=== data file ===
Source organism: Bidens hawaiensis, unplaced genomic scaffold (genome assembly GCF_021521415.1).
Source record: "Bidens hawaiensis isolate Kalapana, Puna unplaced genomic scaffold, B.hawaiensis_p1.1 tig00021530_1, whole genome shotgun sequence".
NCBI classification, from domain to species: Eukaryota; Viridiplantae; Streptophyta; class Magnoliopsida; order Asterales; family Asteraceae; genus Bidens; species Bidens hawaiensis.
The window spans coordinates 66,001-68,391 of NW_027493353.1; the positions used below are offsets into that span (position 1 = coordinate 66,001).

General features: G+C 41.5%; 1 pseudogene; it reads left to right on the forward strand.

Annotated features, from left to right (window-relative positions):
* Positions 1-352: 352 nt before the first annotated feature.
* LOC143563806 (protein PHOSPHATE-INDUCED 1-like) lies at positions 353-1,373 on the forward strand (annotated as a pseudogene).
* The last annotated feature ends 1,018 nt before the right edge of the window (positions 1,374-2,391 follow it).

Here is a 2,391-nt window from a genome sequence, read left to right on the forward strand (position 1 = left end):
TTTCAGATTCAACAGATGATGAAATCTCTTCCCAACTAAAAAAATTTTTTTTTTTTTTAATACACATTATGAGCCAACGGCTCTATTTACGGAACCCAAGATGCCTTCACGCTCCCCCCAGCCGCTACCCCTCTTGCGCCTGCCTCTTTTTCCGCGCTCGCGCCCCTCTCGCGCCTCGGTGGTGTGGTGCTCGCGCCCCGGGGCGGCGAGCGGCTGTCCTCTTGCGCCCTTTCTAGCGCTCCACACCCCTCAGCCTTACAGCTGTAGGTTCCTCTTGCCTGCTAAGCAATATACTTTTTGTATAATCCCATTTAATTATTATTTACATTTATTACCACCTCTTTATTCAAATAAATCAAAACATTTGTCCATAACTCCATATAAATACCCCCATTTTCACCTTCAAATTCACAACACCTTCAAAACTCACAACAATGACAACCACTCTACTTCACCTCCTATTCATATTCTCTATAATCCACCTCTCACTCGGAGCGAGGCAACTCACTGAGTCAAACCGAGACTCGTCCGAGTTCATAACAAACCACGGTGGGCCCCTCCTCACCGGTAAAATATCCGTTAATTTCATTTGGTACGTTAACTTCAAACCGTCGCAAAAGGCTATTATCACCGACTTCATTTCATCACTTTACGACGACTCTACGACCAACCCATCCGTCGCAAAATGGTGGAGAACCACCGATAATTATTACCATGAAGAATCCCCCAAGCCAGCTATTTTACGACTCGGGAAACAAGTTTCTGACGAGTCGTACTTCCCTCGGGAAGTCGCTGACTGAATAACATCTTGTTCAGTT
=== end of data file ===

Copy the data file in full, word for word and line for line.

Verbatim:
Source organism: Bidens hawaiensis, unplaced genomic scaffold (genome assembly GCF_021521415.1).
Source record: "Bidens hawaiensis isolate Kalapana, Puna unplaced genomic scaffold, B.hawaiensis_p1.1 tig00021530_1, whole genome shotgun sequence".
NCBI classification, from domain to species: Eukaryota; Viridiplantae; Streptophyta; class Magnoliopsida; order Asterales; family Asteraceae; genus Bidens; species Bidens hawaiensis.
The window spans coordinates 66,001-68,391 of NW_027493353.1; the positions used below are offsets into that span (position 1 = coordinate 66,001).

General features: G+C 41.5%; 1 pseudogene; it reads left to right on the forward strand.

Annotated features, from left to right (window-relative positions):
* Positions 1-352: 352 nt before the first annotated feature.
* LOC143563806 (protein PHOSPHATE-INDUCED 1-like) lies at positions 353-1,373 on the forward strand (annotated as a pseudogene).
* The last annotated feature ends 1,018 nt before the right edge of the window (positions 1,374-2,391 follow it).

Here is a 2,391-nt window from a genome sequence, read left to right on the forward strand (position 1 = left end):
TTTCAGATTCAACAGATGATGAAATCTCTTCCCAACTAAAAAAATTTTTTTTTTTTTTAATACACATTATGAGCCAACGGCTCTATTTACGGAACCCAAGATGCCTTCACGCTCCCCCCAGCCGCTACCCCTCTTGCGCCTGCCTCTTTTTCCGCGCTCGCGCCCCTCTCGCGCCTCGGTGGTGTGGTGCTCGCGCCCCGGGGCGGCGAGCGGCTGTCCTCTTGCGCCCTTTCTAGCGCTCCACACCCCTCAGCCTTACAGCTGTAGGTTCCTCTTGCCTGCTAAGCAATATACTTTTTGTATAATCCCATTTAATTATTATTTACATTTATTACCACCTCTTTATTCAAATAAATCAAAACATTTGTCCATAACTCCATATAAATACCCCCATTTTCACCTTCAAATTCACAACACCTTCAAAACTCACAACAATGACAACCACTCTACTTCACCTCCTATTCATATTCTCTATAATCCACCTCTCACTCGGAGCGAGGCAACTCACTGAGTCAAACCGAGACTCGTCCGAGTTCATAACAAACCACGGTGGGCCCCTCCTCACCGGTAAAATATCCGTTAATTTCATTTGGTACGTTAACTTCAAACCGTCGCAAAAGGCTATTATCACCGACTTCATTTCATCACTTTACGACGACTCTACGACCAACCCATCCGTCGCAAAATGGTGGAGAACCACCGATAATTATTACCATGAAGAATCCCCCAAGCCAGCTATTTTACGACTCGGGAAACAAGTTTCTGACGAGTCGTACTTCCCTCGGGAAGTCGCTGACTGAATAACATCTTGTTCAGTT